Louping ill: Vaccine support sought

Farmers in infected areas have been significantly affected by the lack of a commercial vaccine for louping ill.

Louping ill virus is a flavivirus, transmitted by Ixodes ricinus ticks, and is commonly found in the Highlands, Perthshire and Argyll & Bute in Scotland. SRUC makes ten to 25 diagnoses of louping ill in flocks of sheep every year, and around five diagnoses in cattle annually. Cases have also been reported in other species such as goats, camelids, deer, pigs, horses and dogs. Diagnoses are generally made between March and October, with two peaks in diagnoses in May and September associated with peaks in tick activity.

Morbidity and mortality rates depend on previous exposure, age and breed, but in outbreaks can range between five and 60%. Disease occurs eight to 13 days after infection, characterised by a biphasic pyrexia and neurological signs including muscle tremors, incoordination, circling and ataxia progressing to recumbency and death. Concurrent infection with Anaplasma phagocytophilum (tick borne fever) can lead to greater pathogenicity.

In recent years, farmers in infected areas have been significantly affected by the lack of a commercial vaccine. Moredun have been working on developing a new vaccine and are appealing for support from veterinary practices to help them achieve a Limited Market Authorisation.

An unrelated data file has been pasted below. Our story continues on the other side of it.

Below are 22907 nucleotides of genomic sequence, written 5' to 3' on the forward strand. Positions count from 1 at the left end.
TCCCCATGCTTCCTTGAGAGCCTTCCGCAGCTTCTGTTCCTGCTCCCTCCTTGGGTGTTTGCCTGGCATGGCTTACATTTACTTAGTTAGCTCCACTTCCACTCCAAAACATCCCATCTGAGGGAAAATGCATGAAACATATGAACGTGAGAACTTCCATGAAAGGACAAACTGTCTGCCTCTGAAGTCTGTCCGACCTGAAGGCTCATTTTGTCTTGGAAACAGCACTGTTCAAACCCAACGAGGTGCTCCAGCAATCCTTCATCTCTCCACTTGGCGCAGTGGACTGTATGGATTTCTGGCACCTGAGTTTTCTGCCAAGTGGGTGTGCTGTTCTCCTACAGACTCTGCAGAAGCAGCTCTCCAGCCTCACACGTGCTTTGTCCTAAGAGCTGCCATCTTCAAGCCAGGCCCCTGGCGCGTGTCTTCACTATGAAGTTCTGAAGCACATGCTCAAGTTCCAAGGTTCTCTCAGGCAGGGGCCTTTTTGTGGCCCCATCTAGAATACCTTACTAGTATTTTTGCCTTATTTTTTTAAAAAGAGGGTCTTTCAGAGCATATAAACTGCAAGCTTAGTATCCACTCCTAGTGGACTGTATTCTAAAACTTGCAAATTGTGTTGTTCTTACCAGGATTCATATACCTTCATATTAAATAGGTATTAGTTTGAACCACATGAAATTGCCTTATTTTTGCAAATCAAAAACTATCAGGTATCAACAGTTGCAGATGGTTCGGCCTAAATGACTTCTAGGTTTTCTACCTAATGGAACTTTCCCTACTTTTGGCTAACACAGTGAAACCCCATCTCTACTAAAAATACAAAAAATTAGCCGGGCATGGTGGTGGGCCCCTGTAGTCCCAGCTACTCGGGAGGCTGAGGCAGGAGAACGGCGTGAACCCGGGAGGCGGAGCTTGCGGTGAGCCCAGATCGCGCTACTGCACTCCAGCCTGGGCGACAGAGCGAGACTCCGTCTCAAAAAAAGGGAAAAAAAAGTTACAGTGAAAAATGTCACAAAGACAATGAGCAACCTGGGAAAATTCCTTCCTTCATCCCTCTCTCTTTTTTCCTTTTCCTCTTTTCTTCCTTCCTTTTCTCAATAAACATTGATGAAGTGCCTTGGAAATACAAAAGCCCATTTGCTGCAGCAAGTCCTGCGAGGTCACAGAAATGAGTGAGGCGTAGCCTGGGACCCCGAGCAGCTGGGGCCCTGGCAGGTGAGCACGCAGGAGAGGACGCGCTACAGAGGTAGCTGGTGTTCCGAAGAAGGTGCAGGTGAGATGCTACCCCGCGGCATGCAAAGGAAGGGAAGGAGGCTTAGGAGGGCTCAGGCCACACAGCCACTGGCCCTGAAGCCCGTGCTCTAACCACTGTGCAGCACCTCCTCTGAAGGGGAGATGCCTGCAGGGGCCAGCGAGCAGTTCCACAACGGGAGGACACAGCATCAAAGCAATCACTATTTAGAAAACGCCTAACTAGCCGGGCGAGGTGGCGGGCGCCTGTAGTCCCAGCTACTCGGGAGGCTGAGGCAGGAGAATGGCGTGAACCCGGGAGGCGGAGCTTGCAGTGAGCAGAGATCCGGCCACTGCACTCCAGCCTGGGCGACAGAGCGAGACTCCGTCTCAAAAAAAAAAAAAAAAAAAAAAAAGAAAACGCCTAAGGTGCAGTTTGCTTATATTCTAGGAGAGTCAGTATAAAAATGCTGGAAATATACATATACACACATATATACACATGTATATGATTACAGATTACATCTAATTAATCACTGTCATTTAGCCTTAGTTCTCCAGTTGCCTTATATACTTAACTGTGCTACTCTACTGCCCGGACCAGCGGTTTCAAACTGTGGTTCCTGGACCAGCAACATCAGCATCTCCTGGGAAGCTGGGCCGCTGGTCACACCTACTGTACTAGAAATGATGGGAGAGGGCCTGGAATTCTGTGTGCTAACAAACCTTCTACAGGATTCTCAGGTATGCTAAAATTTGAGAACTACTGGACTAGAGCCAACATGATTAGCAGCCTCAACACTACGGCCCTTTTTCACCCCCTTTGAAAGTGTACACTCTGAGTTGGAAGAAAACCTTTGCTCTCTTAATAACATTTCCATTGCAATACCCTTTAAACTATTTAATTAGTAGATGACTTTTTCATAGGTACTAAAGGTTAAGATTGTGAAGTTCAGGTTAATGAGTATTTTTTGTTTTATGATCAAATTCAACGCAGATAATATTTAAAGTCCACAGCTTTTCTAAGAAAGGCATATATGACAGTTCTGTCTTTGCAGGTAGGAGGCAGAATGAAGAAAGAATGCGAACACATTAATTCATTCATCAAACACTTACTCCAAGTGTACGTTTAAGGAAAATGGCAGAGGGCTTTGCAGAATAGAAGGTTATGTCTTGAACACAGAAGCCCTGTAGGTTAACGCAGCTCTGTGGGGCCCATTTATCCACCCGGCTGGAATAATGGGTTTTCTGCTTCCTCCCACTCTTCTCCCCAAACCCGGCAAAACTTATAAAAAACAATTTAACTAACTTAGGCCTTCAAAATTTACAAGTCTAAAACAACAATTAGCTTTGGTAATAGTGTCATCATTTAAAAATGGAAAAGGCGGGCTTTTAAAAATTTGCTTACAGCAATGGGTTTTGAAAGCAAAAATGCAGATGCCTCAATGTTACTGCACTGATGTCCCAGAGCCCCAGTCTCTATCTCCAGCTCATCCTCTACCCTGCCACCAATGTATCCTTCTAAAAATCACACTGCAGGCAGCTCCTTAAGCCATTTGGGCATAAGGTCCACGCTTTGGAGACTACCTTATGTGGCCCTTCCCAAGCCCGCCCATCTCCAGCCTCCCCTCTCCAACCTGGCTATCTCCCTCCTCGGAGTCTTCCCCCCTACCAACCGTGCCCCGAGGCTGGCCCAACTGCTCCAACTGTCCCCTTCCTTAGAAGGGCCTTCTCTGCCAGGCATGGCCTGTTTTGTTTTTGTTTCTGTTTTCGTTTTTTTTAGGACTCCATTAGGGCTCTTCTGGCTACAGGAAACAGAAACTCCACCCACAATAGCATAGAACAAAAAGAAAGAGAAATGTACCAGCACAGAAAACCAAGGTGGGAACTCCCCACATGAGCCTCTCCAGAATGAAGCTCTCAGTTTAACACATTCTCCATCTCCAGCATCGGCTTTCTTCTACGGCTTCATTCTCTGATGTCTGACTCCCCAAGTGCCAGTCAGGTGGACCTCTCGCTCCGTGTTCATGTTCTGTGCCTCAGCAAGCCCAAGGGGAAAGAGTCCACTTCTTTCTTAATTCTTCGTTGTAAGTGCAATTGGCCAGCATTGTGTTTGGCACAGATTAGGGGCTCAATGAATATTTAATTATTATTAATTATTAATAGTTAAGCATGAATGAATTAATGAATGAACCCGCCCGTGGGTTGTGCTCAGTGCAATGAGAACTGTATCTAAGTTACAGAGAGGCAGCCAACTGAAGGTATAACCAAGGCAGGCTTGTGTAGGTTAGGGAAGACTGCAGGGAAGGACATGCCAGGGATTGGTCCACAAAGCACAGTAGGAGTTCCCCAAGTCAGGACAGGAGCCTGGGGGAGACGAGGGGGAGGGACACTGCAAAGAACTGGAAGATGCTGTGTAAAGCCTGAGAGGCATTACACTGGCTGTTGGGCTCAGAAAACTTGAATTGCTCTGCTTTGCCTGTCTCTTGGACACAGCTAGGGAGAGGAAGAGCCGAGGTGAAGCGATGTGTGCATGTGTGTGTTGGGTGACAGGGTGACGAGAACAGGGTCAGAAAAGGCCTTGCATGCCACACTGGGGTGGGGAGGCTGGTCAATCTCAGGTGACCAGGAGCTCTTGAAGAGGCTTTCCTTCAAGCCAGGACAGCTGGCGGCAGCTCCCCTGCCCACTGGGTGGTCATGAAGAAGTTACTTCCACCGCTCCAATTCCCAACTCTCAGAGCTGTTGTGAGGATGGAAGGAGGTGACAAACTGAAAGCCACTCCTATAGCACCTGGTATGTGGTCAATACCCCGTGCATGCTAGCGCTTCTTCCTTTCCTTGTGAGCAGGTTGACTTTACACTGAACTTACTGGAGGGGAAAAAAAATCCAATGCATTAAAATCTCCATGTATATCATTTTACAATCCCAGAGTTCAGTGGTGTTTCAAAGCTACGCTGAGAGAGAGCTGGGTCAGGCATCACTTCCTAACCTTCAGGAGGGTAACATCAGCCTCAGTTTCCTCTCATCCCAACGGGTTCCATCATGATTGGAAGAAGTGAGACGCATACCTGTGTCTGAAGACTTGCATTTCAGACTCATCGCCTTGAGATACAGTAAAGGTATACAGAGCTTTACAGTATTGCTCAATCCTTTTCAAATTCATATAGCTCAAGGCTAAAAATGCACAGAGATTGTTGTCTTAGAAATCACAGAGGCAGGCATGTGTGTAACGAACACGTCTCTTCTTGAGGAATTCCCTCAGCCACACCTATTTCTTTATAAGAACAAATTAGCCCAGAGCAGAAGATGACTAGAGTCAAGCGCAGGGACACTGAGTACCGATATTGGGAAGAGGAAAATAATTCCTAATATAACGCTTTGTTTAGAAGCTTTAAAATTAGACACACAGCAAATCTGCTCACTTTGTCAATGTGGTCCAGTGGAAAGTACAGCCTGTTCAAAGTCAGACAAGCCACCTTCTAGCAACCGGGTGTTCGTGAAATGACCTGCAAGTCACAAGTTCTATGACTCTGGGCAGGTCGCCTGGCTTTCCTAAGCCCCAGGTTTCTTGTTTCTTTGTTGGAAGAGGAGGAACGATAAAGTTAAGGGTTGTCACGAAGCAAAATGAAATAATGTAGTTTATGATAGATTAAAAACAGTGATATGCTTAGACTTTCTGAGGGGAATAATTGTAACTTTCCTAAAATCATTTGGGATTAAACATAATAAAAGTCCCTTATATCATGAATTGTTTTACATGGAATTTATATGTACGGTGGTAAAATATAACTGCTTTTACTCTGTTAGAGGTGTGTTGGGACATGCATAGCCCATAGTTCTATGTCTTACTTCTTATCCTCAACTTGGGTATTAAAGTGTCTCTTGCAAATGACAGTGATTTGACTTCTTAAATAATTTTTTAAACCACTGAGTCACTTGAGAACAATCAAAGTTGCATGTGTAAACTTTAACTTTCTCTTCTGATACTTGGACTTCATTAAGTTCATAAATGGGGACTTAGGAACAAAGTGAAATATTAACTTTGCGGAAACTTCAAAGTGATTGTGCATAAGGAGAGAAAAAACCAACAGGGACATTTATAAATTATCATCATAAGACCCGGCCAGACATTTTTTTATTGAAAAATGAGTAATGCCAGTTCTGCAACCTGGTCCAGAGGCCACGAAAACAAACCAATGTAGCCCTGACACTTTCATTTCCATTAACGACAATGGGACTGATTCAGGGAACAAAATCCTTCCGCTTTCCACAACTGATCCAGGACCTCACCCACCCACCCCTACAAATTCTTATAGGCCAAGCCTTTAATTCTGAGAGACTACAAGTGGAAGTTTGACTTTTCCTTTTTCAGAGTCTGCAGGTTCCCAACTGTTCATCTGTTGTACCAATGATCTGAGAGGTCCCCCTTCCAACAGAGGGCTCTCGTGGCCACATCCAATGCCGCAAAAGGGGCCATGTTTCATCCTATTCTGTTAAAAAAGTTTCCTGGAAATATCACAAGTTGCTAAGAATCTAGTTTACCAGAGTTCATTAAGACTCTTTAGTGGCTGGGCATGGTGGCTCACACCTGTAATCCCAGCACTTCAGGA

Key points to consider including in letters of support are:

  • Support of Moredun’s work in the development of a new generation vaccine that has none of the issues of the previous vaccine
  • Critical that the commercialisation and licensing of this vaccine, including Limited Marketing Authorisation, happens as soon as possible
  • Product must be available at an affordable cost for upland sheep farmers

If you would like to offer support, please contact Beth Wells.

Posted by SRUC Veterinary Services on 08/11/2023

Tags: Livestock parasites
Categories: Cattle | Sheep